Debate prep: Time is running out for Republican hopes of reforming Trump

Republican presidential candidate Donald Trump during a campaign rally Wednesday in Reno, Nevada.
Republican presidential candidate Donald Trump during a campaign rally Wednesday in Reno, Nevada. AP

It’s not now or never, but for Donald Trump it’s getting pretty close.

The Republican presidential nominee will appear on the presidential debate stage with Hillary Clinton for the second time on Sunday, with the election clock ticking and his poll numbers sagging.

Supporters are hoping to see a new and improved Trump, one that is disciplined and prepared. Trump, who often has trouble sticking to prepared scripts, took a practice lap Thursday night, fielding questions from New Hampshire voters in the same town-hall style that will mark the debate Sunday at Washington University in St. Louis.

Thursday’s campaign event, however, featured attendees picked by his campaign and was moderated by a fan, Boston talk radio host Howie Carr, who presented overwhelmingly friendly questions to Trump. One questioner was Al Baldasaro, a New Hampshire state representative who serves on Trump’s veterans’ coalition and was investigated by the Secret Service after calling for Hillary Clinton’s execution.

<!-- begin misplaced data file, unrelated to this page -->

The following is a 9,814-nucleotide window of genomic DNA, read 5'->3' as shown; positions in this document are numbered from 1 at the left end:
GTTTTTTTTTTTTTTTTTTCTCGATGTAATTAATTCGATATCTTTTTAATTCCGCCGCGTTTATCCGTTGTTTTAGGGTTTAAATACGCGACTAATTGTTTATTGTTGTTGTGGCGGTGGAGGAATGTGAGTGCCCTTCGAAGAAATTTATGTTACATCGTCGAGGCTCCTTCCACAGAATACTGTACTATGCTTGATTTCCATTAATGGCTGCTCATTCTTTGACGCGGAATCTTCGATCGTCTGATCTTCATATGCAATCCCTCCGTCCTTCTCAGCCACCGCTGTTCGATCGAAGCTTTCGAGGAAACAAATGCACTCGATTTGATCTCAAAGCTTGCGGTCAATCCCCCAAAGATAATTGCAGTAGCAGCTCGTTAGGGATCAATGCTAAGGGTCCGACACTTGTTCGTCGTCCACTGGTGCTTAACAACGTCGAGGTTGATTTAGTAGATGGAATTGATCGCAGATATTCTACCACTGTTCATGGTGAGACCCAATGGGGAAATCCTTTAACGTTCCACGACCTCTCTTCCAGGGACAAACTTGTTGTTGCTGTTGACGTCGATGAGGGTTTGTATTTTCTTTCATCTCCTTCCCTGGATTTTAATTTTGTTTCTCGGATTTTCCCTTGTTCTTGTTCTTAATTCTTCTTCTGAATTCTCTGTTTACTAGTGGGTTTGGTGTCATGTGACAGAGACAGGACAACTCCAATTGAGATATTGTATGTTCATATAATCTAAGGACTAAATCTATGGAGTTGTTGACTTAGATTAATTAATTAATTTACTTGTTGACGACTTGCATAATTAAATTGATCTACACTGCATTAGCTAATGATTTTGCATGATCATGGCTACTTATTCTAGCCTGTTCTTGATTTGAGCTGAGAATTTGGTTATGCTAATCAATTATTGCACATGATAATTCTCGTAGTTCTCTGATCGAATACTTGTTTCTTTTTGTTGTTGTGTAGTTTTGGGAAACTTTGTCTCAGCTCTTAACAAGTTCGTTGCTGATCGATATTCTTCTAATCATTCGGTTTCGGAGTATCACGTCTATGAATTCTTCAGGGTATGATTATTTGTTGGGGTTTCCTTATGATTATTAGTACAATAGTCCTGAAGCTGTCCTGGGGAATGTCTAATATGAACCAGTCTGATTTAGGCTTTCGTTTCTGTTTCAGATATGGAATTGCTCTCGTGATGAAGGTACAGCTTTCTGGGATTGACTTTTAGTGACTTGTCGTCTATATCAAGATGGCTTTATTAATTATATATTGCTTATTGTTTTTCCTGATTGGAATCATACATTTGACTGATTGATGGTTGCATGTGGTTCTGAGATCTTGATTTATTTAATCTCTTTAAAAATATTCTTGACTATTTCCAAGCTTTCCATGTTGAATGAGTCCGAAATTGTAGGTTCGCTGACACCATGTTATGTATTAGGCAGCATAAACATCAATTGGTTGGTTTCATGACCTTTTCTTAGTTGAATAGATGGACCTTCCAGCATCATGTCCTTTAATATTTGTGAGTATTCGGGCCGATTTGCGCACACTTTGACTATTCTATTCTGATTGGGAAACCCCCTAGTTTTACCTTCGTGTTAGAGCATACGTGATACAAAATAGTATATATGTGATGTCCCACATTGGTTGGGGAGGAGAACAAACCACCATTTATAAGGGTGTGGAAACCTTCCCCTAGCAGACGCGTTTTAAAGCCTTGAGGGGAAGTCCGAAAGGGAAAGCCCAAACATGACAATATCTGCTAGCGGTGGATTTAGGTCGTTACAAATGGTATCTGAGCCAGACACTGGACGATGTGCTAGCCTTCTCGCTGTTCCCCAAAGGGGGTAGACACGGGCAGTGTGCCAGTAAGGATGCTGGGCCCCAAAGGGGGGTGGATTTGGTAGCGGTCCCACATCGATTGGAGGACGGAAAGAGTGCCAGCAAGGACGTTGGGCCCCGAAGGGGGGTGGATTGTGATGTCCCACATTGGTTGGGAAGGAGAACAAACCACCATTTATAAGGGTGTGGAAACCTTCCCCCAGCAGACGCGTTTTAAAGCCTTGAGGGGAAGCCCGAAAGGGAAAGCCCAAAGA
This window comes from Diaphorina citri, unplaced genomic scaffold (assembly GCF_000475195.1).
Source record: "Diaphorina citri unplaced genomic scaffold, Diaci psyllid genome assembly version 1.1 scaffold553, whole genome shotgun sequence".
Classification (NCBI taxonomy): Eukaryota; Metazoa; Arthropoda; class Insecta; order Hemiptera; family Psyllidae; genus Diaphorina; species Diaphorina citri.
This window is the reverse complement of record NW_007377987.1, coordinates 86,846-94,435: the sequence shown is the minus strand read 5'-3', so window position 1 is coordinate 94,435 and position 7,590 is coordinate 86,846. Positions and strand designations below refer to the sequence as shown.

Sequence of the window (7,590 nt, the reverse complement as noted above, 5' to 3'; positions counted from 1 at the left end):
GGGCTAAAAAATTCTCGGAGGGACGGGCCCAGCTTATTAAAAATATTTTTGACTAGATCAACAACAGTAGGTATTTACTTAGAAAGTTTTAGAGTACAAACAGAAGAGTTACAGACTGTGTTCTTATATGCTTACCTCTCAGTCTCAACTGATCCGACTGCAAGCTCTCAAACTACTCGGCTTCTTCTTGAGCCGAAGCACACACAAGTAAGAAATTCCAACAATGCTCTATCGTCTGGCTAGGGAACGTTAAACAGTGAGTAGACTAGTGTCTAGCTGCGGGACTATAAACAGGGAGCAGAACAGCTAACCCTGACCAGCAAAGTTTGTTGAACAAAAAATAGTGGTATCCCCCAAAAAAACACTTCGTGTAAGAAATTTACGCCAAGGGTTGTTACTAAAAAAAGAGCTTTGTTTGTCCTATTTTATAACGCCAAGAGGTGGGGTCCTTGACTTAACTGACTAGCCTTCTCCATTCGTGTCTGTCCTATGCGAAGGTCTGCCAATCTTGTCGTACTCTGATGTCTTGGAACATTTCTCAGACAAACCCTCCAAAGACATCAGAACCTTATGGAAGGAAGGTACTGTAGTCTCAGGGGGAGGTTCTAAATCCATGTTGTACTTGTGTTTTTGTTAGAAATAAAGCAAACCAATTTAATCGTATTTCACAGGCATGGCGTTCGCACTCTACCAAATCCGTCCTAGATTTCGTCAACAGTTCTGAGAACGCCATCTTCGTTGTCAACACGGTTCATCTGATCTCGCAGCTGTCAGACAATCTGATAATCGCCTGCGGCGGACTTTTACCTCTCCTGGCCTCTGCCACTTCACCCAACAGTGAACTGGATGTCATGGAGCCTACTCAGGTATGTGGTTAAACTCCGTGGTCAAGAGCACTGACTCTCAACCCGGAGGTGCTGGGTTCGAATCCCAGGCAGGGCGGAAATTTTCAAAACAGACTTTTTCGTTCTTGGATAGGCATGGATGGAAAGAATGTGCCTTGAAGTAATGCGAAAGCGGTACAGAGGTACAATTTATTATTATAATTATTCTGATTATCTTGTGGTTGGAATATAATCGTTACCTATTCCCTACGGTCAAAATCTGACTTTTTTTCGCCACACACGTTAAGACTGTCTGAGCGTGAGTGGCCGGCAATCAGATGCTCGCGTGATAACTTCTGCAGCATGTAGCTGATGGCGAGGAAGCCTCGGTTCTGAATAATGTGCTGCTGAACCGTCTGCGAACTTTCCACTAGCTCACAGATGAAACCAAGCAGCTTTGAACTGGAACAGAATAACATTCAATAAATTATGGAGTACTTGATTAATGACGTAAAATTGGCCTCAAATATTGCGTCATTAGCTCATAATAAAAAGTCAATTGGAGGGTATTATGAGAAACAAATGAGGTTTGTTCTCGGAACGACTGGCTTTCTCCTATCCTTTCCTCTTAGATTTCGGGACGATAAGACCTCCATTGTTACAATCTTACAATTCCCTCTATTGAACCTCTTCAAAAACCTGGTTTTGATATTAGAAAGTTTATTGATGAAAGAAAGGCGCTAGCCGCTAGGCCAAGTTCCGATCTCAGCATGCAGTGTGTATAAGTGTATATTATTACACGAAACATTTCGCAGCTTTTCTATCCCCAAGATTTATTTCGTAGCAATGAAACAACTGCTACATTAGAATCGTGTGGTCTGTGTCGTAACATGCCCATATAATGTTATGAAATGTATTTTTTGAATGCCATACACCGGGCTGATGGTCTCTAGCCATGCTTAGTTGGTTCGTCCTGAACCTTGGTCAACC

Trump insisted the practice run “has nothing to do with Sunday” – even as he tried, mostly without success, to keep his response to two minutes, with Carr manning a timer. Trump panned Clinton for taking time off the campaign trail to prepare. “That’s not debate prep,” he said. “She’s resting.”

His first question: Had he held back on personal attacks at the first debate? Yes, Trump said. “I’d much rather have it on policy. I didn’t like getting into the gutter.”

Trump’s appearance at the first debate was widely panned – even by Republicans – who said Trump allowed himself to be baited by Clinton, failed to show that he was ready to govern, and let slip opportunities to challenge Clinton.

“He’s got to convince people about his judgment, knowledge, and temperament,” said Carter Wrenn, a North Carolina-based Republican strategist. “If he can do that, he can repair some of the damage from the first debate.”